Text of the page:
The Hanseatic Energy Hub is an LNG terminal being developed in Stade, Germany. Credit: Hanseatic Energy Hub.
Hanseatic Energy Hub consists of an onshore LNG terminal, port, industrial park, and FSRU. Credit: Hanseatic Energy Hub/Niedersachsen Ports GmbH & Co KG.
The Transgas Force floating storage and regasification unit will be used until the land-based terminal is developed. Credit: Niedersachsen Ports GmbH & Co KG.
The construction works for developing feeders for the FSRU were initiated in January 2023. Credit: Niedersachsen Ports GmbH & Co. KG.

The Hanseatic Energy Hub is an independent, future-flexible liquified natural gas (LNG) terminal being developed in Stade, Lower Saxony, Germany.

The terminal is being developed jointly by port company Buss Group, gas transmission and storage company Fluxys, investment business Partners Group and chemical products manufacturer and supplier Dow.

The Lower Saxony State Office for Water Management, Coastal Defense, and Nature Conservation approved the construction of the LNG terminal in September 2022. Permission for preparing the ground for the construction was received in January 2023.

The final investment decision on the project is expected to be made in 2023. The terminal is planned to be developed with an estimated investment of approximately €1bn and is expected to commence operations in 2027.

It will secure 15% of Germany’s existing LNG demand and support the green energy transition in the country, along with enabling the ramp-up of hydrogen production in the future.


The Hanseatic Energy Hub is being developed at the existing industrial park in Stade that is located near the Elbe river with access to the North Sea and the Port of Hamburg.

The site is also close to the German pipeline transmission network and is easily accessible via rail, road and sea transport.

Hanseatic Energy Hub details

The Hanseatic Energy Hub project includes the development of a land-based LNG terminal, port, industrial park, floating storage and regasification unit (FSRU) and connecting infrastructure. It will also have a storage facility, a truck-loading facility, and a jetty for bunkering vessels.

The first stage of the project will include the development of the terminal with a regasification capacity of up to 13.3 billion cubic metres of natural gas (bcm) and a send-out capacity of 21.7GWh/h. The terminal development proposes to use Dow’s industrial waste heat in the regasification process, thereby reducing additional carbon emissions.

The terminal is being designed to handle LNG, bio-LNG, and other low-carbon energy sources such as synthetic natural gas, artificially produced LNG and synthetic methane. It is also proposed to be available to import hydrogen-based energy sources such as ammonia in the future.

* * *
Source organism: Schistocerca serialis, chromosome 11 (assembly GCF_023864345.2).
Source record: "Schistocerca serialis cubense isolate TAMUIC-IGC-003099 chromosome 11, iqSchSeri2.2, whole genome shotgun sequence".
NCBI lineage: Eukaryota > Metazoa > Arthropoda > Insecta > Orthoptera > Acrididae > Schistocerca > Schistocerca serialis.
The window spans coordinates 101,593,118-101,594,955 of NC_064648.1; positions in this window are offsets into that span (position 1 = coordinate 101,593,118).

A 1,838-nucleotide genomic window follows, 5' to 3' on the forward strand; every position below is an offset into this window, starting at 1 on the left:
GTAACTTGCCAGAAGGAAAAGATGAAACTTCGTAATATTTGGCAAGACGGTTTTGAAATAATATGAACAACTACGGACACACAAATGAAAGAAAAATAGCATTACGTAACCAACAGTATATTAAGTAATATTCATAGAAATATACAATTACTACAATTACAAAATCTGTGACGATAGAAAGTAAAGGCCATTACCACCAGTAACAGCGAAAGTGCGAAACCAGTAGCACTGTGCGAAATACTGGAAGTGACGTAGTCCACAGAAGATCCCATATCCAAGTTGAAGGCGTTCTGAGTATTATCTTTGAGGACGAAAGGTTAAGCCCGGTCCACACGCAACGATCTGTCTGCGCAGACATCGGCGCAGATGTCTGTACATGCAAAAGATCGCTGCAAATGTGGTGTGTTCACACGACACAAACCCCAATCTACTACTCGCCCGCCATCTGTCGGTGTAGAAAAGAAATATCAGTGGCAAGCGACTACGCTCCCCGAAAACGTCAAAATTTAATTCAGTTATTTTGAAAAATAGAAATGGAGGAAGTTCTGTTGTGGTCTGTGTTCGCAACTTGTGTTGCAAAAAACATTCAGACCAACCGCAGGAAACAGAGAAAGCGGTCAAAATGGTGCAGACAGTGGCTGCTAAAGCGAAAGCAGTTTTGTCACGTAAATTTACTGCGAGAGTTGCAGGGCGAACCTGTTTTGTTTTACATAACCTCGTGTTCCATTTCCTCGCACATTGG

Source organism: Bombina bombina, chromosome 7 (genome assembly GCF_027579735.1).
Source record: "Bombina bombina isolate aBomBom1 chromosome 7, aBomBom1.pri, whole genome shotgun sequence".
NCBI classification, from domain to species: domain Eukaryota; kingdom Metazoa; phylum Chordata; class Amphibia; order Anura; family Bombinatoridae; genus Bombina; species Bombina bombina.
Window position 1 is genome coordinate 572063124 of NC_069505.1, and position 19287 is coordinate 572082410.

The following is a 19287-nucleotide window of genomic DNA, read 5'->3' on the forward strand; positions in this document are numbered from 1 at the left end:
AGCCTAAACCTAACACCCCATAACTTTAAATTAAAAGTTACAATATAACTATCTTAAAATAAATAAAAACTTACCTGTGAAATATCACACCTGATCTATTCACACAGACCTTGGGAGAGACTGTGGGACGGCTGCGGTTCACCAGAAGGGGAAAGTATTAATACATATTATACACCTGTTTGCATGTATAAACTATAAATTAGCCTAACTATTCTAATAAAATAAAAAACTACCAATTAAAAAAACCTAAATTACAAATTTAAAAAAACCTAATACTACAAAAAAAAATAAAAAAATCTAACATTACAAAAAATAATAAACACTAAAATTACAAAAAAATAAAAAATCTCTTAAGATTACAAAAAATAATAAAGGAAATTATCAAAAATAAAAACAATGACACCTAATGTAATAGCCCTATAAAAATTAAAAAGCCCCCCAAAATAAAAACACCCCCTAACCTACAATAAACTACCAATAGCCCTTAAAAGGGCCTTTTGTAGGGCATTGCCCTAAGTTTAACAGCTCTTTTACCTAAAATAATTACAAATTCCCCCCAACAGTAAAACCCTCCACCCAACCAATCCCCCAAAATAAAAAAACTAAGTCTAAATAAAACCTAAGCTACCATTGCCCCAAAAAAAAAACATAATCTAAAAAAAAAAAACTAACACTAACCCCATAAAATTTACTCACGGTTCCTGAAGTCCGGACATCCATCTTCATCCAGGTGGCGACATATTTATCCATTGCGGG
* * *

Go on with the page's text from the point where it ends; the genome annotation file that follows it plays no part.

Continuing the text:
FSRU details

The Transgas Force FSRU owned by shipping company Dynagas is planned to be utilised until the land-based terminal is developed. It is one of five FSRUs chartered by the federal government to help secure a natural gas supply to Germany.

The FSRU will have a regasification capacity of 5bcm a year and will utilise the existing infrastructure. It will be connected to the German gas network through a short connection line and is expected to be ready between 2023 and 2024.

The Transgas Force FSRU will be replaced by the land-based terminal that will be commissioned in 2027. The construction works involving the development of feeders for the FSRU commenced in January 2023.

Port details

The terminal port will be strategically located to have easy access to the Port of Hamburg, the Elbe river and the Kiel Canal. It will be accessible for LNG tankers with a length of 345m, as well as for smaller tankers that can transport LNG and ammonia to inland shipping ports.

LNG purchase agreements

State-owned energy company Securing Energy for Europe entered a regasification capacity contract with Hanseatic Energy Hub to import the LNG produced at the terminal.

The 20-year future flexible contract with an option to use ammonia as a hydrogen-based energy carrier will be implemented via the commencement of LNG terminal operations and with a minimum of four billion cubic metres of LNG.

Energy company EnBW made a long-term capacity booking for three billion cubic metres of LNG from the project in December 2022. In April 2023, EnBW increased the booking by a further three billion cubic metres.

Contractors involved

A consortium led by Tecnicas Reunidas comprising FCC and Entrade was awarded the engineering, procurement and construction contract for the Hanseatic Energy Hub in April 2023.

Tecnicas is an engineering and construction company, while FCC is a construction company based in Spain. Entrade is a subsidiary of ENKA, another engineering and construction organisation.